Incessant lightnings played from some portion of the cloud, zigzagging in fiery links and forkings, while, at brief intervals, there would be an exceptionally vivid flash, followed more and more closely by heavier and still heavier explosions. But not a leaf stirred around us: the chirp of a cricket was sharply distinct in the stillness. The stars shone serenely over our heads, and the moon, rising to the left out of the line of the smoke and fire, was assuming her silvery brightness, and at the same time rendering the burning mountain more lurid from contrast.
"Herbert, Herbert, now I know how brave you were," I heard Miss Warren exclaim, in a low, awed tone.
I saw by the frequent flashes that she was very pale, and that she was trembling.
"You mean your brother," I said gently.
With her eyes fixed on the threatening and advancing cloud as if fascinated by it, she continued in the same tone, that was full of indescribable dread: "Yes, yes, I never realized it so fully before, and yet I have lain awake whole nights, going, by an awful necessity, over every scene of that terrible day. He stood in his place in the line of battle on an open plain, and he watched battery after battery come down from the heights above and open fire. He stood there till he was slain, looking steadily at death. This cloud that is coming makes me understand the more awful storm of war that he faced. Oh, I wish this hadn't happened," and there was almost agony in her tone. "I'm not brave as he was, and every nearer peal of thunder shakes my very soul."
Mr. Yocomb put his hand tenderly on her shoulder as he said:
"My dear, foolish little child--as if thy Father in heaven would hurt thee!"
"Miss Warren," I said earnestly, "I have too little of Mr. and Mrs. Yocomb's faith; but it seems impossible that anything coming from heaven could harm you."
She drew closer to Mr. Yocomb's side, but still looked at the cloud with the same wide-eyed dread, as if spellbound by it.
"To me," she resumed in her former tone, that only became more hurried and full of fear as the tempest approached, "these awful storms are no part of heaven. They are wholly of earth, and seem the counterparts of those wild outbreaks of human passion from which I and so many poor women in the past have suffered;" and a low sob shook her frame. "I wish I had more of good Mr. Yocomb's spirit; for this appalling cloud seems to me the very incarnation of evil. Why _does_ God permit such things?"
With a front as calm and serene as that of any ancient prophet could have been, Mr. Yocomb began repeating the sublime words, "The voice of Thy thunder was in the heavens; the lightnings lightened the world."
"Oh, no, no!" cried the trembling girl, "the God I worship is not in the storm nor in the fire, but in the still small voice of love. You may think me very weak to be so moved, but truly I cannot help it. My whole nature shrinks from this." I took her hand as I said warmly, "I do understand you, Miss Warren. Unconsciously you have fully explained your mood and feeling. It's in truth your nature, your sensitive, delicate organism, that shrinks from this wild tumult that is coming. In the higher moral tests of courage, when the strongest man might falter and fail, you would be quietly steadfast."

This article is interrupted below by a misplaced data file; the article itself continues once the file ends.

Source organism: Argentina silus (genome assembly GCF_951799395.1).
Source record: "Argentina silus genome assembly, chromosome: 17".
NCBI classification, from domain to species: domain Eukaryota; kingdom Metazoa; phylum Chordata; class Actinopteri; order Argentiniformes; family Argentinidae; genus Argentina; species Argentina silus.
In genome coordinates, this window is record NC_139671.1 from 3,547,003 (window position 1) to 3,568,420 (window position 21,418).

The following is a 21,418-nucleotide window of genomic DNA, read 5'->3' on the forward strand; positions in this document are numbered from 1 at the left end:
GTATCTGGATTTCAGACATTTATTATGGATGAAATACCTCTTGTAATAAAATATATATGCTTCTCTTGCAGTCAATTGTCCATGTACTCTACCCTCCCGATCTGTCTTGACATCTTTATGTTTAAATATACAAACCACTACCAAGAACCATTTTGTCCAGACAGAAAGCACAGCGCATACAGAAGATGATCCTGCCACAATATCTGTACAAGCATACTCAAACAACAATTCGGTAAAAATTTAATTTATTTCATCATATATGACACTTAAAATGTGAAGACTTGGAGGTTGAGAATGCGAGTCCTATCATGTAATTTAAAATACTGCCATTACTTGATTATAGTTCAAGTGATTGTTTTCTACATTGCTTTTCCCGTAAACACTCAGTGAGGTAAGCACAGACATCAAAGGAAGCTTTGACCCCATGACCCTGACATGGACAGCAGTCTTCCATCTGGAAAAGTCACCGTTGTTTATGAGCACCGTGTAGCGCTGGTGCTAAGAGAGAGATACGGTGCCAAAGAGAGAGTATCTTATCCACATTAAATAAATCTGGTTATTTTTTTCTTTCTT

She gave my hand a quick, strong pressure, and then withdrew it as she said, "I hope you are right; you interpret me so generously that I hope I may some day prove you right."
"I need no proof. I saw your very self in the garden."
"How strange--how strange it all is!" she resumed, with a manner that betokened a strong nervous excitability. "Can this be the same world-- these the same scenes that were so full of peace and beauty an hour ago? How tremendous is the contrast between the serene, lovely June day and evening just passed and this coming tempest, whose sullen roar I already hear with increasing dread! Mr. Morton, you said in jest that this was a day of fate. Why did you use the expression? It haunts me, oppresses me. Possibly it is. I rarely give way to presentiments, but I dread the coming of this storm inexpressibly. Oh!" and she trembled violently as a heavier peal than we had yet heard filled the wide valley with awful echoes.
"Not even a sparrow shall fall to the ground without your Father. We are safe, my child. God will shield thee more lovingly than I;" and he drew her closer to him.
"I know what you say is true, and yet I cannot control this mortal fear and weakness."
"No, Miss Warren, you cannot," I said; "therefore do not blame yourself. You tremble as these trees and shrubs will be agitated in a few moments, because you cannot help it."
"You are not so moved."
"No, nor will that post be moved," I replied, with a reckless laugh. "I must admit that I am very much excited, however, for the air is